Wednesday, August 10, 2011

3 Essential Running Workouts

Recently, in my newly discovered zest for running, I've taken some time to research and practice some of the workouts needed to improve performance as a runner.  In addition to these articles (21st Century Runner, Simple Cardio Options, Part I, Simple/Complex Cardio Options, Part II ), there are a couple pieces of the running puzzle that can help you put together a program.  If you're thinking of running anywhere between a 5K to a marathon, you need to know and practice these 3 basic workouts, but only after you know one key piece of information:

Your fastest race pace (minutes per mile)

You need to know this as a reference point, of which these workouts are based. If you haven't run a race yet, test it out with a workout on a track, using your GPS, or running a race course that has been published online (NYRR makes this easy with their maps of Central Park).  Typically, anywhere from a 2 mile test to a 5 mile test (depending on your current training level) will suffice.  Run for the certain mileage, working as hard as you can for the duration you chose, and average out the time per mile.  Example: if you ran a 3 mile test, and it took you 27 minutes, then your fastest race pace for that distance is 9 minutes per mile. 

That leads us to the 3 Essential Workouts

1) Long Slow Distance (LSD): This is the workout most runners are familiar with.  Pick a mileage (usually in the ballpark of your longest run to-date), and run it.  Here's the key though: run it at a pace 1-2 minutes slower than your typical race pace.  The idea here is to increase your bodies ability to utilize oxygen as an energy source, and to help your body get accustomed to the longer distances you are trying to run.  Not trying to run longer?  Then your LSD runs might only be 3-4 miles long, and may count as a 'recovery' run where you increase blood flow to tired or sore muscles.  But if you are a triathlete or marathon runner, this run is a MUST to increase your ability to prepare for the actual demands of a 2-4 hour race.

2) Hill or Interval Runs:  Some say this is where most of the performance improvement happens, and others say it's because of the LSD runs, but here's the real story: if you're looking to lose a few pounds, with the expectation that a lighter load is easier to run with, then hill and interval workouts are your best bang for your buck.  Specifically, with intervals (who are the focus of many fat loss studies) you can expect to increase your top-end speed (meaning how well you can maintain effort above 85% maximum heart rate or MHR) while burning through a significant amount of fuel during and after your workout.  I've written about the benefits of interval training before, but here's what you need to know to get started today:

  • pick a distance (if you have a GPS or access to a track), a certain time (30 seconds is the minimum, 4 minutes is for elite athletes), or a hill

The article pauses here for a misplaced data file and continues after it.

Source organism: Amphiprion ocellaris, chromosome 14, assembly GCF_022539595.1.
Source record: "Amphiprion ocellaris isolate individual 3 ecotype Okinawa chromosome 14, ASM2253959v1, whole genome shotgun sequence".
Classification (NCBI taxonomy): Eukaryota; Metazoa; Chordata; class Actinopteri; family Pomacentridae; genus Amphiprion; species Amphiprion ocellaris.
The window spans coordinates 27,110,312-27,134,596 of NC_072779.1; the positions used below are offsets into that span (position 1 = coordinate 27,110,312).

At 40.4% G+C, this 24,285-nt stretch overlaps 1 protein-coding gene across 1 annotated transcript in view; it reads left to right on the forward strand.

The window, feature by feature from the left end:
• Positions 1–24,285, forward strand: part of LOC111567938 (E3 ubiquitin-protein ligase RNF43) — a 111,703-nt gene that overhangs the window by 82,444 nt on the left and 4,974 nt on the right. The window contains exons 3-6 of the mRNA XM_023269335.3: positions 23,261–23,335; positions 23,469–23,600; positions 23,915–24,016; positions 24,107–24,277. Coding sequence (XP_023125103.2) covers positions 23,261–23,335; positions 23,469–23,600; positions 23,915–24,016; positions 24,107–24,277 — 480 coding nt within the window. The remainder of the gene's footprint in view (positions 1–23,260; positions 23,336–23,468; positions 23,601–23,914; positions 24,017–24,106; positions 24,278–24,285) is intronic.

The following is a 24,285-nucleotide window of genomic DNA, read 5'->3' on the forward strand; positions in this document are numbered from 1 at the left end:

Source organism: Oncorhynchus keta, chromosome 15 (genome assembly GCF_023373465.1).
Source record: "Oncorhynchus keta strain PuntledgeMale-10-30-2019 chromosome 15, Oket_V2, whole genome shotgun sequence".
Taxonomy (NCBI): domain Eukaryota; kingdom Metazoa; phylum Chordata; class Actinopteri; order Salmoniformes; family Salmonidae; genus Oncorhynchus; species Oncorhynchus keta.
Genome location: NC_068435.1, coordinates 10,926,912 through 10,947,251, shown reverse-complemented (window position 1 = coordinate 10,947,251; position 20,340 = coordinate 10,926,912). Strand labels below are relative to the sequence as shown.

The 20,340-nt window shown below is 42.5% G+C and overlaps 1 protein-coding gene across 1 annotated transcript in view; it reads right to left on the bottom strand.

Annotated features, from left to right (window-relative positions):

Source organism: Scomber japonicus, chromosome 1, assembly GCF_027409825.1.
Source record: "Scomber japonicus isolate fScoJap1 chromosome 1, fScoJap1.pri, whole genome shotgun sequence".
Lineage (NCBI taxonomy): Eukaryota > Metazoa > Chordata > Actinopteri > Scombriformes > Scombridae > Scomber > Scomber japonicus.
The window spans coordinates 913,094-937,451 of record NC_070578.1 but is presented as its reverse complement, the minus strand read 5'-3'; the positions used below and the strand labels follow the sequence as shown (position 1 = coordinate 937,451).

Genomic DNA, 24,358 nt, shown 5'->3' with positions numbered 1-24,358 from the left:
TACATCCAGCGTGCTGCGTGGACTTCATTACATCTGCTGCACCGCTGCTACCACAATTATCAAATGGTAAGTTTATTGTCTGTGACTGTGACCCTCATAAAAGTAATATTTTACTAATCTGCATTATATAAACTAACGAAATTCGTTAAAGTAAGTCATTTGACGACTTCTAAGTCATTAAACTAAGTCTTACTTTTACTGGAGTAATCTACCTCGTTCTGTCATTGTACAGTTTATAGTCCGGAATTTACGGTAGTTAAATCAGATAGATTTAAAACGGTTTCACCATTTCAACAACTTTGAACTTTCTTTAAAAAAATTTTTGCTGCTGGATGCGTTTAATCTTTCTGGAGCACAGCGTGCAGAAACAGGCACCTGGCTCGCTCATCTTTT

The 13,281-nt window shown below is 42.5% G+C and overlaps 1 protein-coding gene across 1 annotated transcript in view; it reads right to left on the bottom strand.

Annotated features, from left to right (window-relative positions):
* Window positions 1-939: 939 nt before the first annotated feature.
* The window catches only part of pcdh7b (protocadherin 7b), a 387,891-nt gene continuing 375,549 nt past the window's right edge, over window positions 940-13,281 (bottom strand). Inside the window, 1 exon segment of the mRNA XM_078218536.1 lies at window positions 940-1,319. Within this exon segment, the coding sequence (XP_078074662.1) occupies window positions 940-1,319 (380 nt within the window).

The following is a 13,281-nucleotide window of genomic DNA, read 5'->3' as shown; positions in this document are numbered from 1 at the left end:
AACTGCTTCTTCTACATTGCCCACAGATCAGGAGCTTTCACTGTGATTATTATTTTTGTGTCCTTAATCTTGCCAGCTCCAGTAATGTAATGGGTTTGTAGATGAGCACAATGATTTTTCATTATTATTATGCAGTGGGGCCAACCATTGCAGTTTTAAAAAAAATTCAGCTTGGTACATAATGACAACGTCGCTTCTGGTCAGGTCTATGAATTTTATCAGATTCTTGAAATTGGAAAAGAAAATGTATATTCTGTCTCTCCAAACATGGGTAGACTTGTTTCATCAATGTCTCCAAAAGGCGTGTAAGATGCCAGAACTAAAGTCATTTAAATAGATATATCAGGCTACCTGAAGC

• Pick a rest interval, usually 2-4 times the work duration (example: if your sprint is 30 seconds, rest at least 60 seconds to allow for adequate recovery).  Active recovery (light jog) is your 'rest'.  If you are having trouble recovering from each interval, increase your rest duration or decrease the interval speed. 
  • Repeat the intervals for at least 6 times, trying to increase either a) the number of intervals b) your distance covered in each interval, or decrease c) the rest period or d) the time it takes to complete each interval
  • A Hill workout example: 
    • Run up hill
    • light jog down
    • repeat 6-10 times
  • Speed workout example 1 (distance):
    • Run lap around track (1/4 mile) or using GPS, run 1/4 mile
    • Light jog for at least 2-3 minutes
    • repeat 5-10 times
  • Speed workout example 2 (time):
    • Run for 60 seconds as fast as you can maintain
    • rest for 2 minutes
    • Repeat 5-10 times
3) Tempo Runs: The final piece of the running puzzle, tempo runs are crucial to increasing your performance in each race.  Using our first example of a 9 minute mile runner, we take a distance a few miles shorter than their longest run (let's say it was 6) and have them work on running at a faster pace than their previous best.  In this case, our 9 minute mile runner would aim to run 3 miles at a pace 15-30 seconds faster per mile.

This increases the bodies ability to work at higher intensities for longer, and gives the runner the confidence to push forward when their heart rate starts to climb higher than before.

Looking to make your own running schedule?  Here's an example:

  • Runner has a busy schedule, can only run 3 times per week
  • Fastest pace in a race: 9 minute mile
  • Longest run: 6 miles
  • Has GPS and HR monitor unit
Workout 1: Long Slow Distance, run 5 miles at 10 minute/mile pace.  If competing in a half marathon or more, each week add 1/2 mile to the distance, keeping the pace the same.  After 12 weeks, this individual will be able to run 10+ miles at a 10 minute/mile pace.
Workout 2: Speed workout, run 1/4 mile as fast as can be maintained, and light jog in between intervals (2 minute rest).  Repeat 5 times, increasing the number of repeats each week, up until 10 repeats.
Workout 3: Tempo Run, run 3 miles at 10 minute/mile pace.  Each week, add 1/2 mile to the distance.  Keep the pace the same, unless the athlete competes in a race and their average mile pace decreases.  In which case, keep the Tempo Run pace a minute slower than your race pace.

Okay, so we're starting to put together a running program.  But what about stretching?  And warming up?  And shouldn't we be recommending strength training?

So glad you asked.

Except be patient.  Shooting those videos next week.  Stay tuned!!

-Coach Kev

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